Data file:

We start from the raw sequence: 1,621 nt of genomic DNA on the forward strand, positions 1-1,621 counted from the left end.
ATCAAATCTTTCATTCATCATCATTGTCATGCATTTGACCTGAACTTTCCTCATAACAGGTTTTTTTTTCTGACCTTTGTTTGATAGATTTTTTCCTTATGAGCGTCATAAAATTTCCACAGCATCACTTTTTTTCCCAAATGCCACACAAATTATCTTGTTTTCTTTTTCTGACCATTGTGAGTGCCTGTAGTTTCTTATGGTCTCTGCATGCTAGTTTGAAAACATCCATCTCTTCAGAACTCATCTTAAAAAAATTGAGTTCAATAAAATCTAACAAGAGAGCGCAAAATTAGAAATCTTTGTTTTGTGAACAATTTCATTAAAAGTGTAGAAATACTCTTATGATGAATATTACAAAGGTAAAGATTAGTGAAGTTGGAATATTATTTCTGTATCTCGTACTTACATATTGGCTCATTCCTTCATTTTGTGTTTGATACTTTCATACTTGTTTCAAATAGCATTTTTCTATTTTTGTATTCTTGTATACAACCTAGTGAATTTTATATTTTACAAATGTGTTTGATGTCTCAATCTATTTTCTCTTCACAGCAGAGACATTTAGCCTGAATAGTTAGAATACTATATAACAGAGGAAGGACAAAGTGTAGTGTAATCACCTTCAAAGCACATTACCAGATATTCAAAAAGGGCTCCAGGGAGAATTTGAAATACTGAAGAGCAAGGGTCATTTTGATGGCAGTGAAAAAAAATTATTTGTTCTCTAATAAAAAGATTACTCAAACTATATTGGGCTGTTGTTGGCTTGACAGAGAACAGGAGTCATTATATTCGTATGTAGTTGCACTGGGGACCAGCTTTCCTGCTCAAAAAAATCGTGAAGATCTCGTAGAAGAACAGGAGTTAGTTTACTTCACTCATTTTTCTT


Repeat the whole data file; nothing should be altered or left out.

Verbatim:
We start from the raw sequence: 1,621 nt of genomic DNA on the forward strand, positions 1-1,621 counted from the left end.
ATCAAATCTTTCATTCATCATCATTGTCATGCATTTGACCTGAACTTTCCTCATAACAGGTTTTTTTTTCTGACCTTTGTTTGATAGATTTTTTCCTTATGAGCGTCATAAAATTTCCACAGCATCACTTTTTTTCCCAAATGCCACACAAATTATCTTGTTTTCTTTTTCTGACCATTGTGAGTGCCTGTAGTTTCTTATGGTCTCTGCATGCTAGTTTGAAAACATCCATCTCTTCAGAACTCATCTTAAAAAAATTGAGTTCAATAAAATCTAACAAGAGAGCGCAAAATTAGAAATCTTTGTTTTGTGAACAATTTCATTAAAAGTGTAGAAATACTCTTATGATGAATATTACAAAGGTAAAGATTAGTGAAGTTGGAATATTATTTCTGTATCTCGTACTTACATATTGGCTCATTCCTTCATTTTGTGTTTGATACTTTCATACTTGTTTCAAATAGCATTTTTCTATTTTTGTATTCTTGTATACAACCTAGTGAATTTTATATTTTACAAATGTGTTTGATGTCTCAATCTATTTTCTCTTCACAGCAGAGACATTTAGCCTGAATAGTTAGAATACTATATAACAGAGGAAGGACAAAGTGTAGTGTAATCACCTTCAAAGCACATTACCAGATATTCAAAAAGGGCTCCAGGGAGAATTTGAAATACTGAAGAGCAAGGGTCATTTTGATGGCAGTGAAAAAAAATTATTTGTTCTCTAATAAAAAGATTACTCAAACTATATTGGGCTGTTGTTGGCTTGACAGAGAACAGGAGTCATTATATTCGTATGTAGTTGCACTGGGGACCAGCTTTCCTGCTCAAAAAAATCGTGAAGATCTCGTAGAAGAACAGGAGTTAGTTTACTTCACTCATTTTTCTT